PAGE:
This paper, based on 15 months of field and archival research, examines the legal regulation of treasure hunting practices in Turkey’s Kurdistan. In recent decades, treasure hunting has emerged as an important means for the pursuit of wealth in Kurdish areas of Turkey, where the formal economic sector has been devastated by state violence and neoliberal economic reforms. Reduced possibilities of making a living have led thousands of people to search for treasures believed to be buried by the victims of the Armenian Genocide, in abandoned Armenian graveyards, among the ruins of old monasteries, in the backyards of old Armenian houses, and remote rural caves. In this search for treasure, Kurdish treasure hunters mobilize diverse regimes of expert knowledge ranging from the interpretation of ancient images inscribed on rocks and maps, to rumors, magic, and such "modern" technologies as metal detectors and remote sensing devices. Treasure hunters also have recourse to occult practices such as breaking spells and negotiating with jinn. Treasure hunters thus produce competing knowledge of the historical and material landscape through their skills in locating and tracking hidden "treasures," and in communicating with local human and non-human forces. These diverse knowledge regimes provide the forms of evidence that is required for a treasure hunter to obtain an excavation permit from local state museums. When applying for a permit, one has to provide both a legitimate “objective” for excavating a specific place, and cartographic descriptions of the intended excavation site. In cases where the permit is granted, a museum expert, accompanied by a local police officer, attends the excavation to assure that it takes place within the spatial and temporal limits of the permit as granted, and also in case of anything is found, guarantee that the treasure trove goes to the state museum while the hunter receives 50 per cent of its value from the state.
“Canadian Cause Lawyering: An Empirical Investigation of Contemporary Trends and Issues”
Basil S. Alexander, PhD Candidate, Faculty of Law, Queen’s University
Discussant: Dr. Alexandra Law, Dawson College
Monday, May 28th, 12:00 to 13:30, Peterson Hall, Room 116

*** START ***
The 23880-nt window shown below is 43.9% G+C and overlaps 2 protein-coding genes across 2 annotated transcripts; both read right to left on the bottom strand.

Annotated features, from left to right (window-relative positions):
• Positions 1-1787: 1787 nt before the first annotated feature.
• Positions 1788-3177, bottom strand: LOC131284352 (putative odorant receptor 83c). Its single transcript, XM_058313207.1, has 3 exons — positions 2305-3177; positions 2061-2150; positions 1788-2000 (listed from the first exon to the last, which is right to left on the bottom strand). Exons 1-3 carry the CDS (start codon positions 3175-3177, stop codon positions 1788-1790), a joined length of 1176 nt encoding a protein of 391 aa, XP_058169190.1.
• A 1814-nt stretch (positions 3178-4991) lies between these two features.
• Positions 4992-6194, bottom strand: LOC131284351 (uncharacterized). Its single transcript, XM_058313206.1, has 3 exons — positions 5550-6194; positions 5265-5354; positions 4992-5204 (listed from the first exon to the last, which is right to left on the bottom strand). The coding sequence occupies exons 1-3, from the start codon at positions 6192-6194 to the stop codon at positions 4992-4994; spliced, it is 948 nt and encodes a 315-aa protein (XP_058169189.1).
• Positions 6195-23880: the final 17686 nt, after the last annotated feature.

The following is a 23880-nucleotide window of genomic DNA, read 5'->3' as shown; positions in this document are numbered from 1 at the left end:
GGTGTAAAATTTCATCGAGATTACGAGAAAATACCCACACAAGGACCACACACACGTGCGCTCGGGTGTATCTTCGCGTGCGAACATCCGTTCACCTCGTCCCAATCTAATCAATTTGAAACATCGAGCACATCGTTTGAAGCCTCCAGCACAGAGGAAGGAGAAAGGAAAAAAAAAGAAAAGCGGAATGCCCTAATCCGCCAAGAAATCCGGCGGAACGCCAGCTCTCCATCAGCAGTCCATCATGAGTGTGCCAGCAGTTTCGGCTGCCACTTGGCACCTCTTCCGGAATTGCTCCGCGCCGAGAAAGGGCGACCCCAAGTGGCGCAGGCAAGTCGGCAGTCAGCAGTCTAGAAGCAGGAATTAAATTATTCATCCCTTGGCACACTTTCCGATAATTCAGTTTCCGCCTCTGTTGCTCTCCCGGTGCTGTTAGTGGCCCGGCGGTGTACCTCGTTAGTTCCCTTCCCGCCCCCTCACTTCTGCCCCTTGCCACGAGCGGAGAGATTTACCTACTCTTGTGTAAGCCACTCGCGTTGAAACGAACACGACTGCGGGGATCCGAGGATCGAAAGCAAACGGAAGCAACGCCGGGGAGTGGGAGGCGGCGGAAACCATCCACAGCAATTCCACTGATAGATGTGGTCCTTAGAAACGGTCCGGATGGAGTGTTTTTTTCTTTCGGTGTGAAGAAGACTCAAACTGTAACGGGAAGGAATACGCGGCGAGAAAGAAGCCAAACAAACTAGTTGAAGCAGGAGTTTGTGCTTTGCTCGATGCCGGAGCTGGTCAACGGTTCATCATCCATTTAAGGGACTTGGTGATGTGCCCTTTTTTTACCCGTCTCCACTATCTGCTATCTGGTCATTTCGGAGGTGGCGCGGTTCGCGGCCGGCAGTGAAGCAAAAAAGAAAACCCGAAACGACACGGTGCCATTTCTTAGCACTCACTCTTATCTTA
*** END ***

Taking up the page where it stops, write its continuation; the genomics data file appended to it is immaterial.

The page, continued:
What is the role of Canadian lawyers in achieving broader societal changes? Lawyering that supports a social cause, or cause lawyering, is a worldwide phenomenon that focuses on using legal skills to produce social change. However, the existing literature is largely American-centred, which cannot give a sense of what is actually happening “on the ground” in Canada. I accordingly propose to present a draft dissertation chapter regarding selected Canadian cause lawyering tendencies, such as the role of law and personal satisfaction when doing such work. This chapter will be part of my broader doctoral investigation that uses qualitative and critical analyses to explore and understand current Canadian cause lawyering by using the perspectives of several such lawyers to gain a comprehensive understanding of key trends and issues. Given the potential broad scope of such research, I focus on a subset of cause lawyers who meet certain criteria to facilitate comparability and manageability: they work specifically to achieve systemic change (e.g. simply providing services to otherwise unrepresented individuals is insufficient); they work to remedy problems with the status quo for disadvantaged groups (i.e. “progressive” causes); they do such work primarily for reasons other than personal financial gain (e.g. they are foregoing at least some financial reward to do this work); and their work involves using their professional skills or knowledge in some broad form (e.g. litigation; advocacy; legal education). I completed over 30 semi-structured interviews of about 1-2 hours with cause lawyers who met these criteria. The interviewees are mainly from Ontario and British Columbia, and they are involved with various causes in different roles (e.g. management vs non-management) and with varying levels of experience. They are also work in distinct organizational contexts (e.g. private practice; clinics; other systemic issue non-profits; and academia). The results provide insights into the realities of how this diverse group of cause lawyers approach and conduct their work to effect long-term social change in the Canadian context, which I will examine selectively in each chapter and the dissertation overall. Potential workshop chapter issues include: what draws and motivates Canadian cause lawyers to do this work; how they engage and work with causes; how they approach and use the law as a result; the potential impacts of professional, ethical, financial, and other expectations and obligations; and what the lawyers view as the important developments and how they adapted. The results share also provide first-hand knowledge of the concerns that related organizations face, especially as they change and grow. The study also sets the stage for further research and comparisons, such as with the causes themselves or opposing causes. Finally, these lawyers’ methods of positively contributing to society while ensuring personal balance and fulfillment offer insights into lawyering approaches, emphases, and distinctive definitions of success that should be transferable and useful to lawyering generally.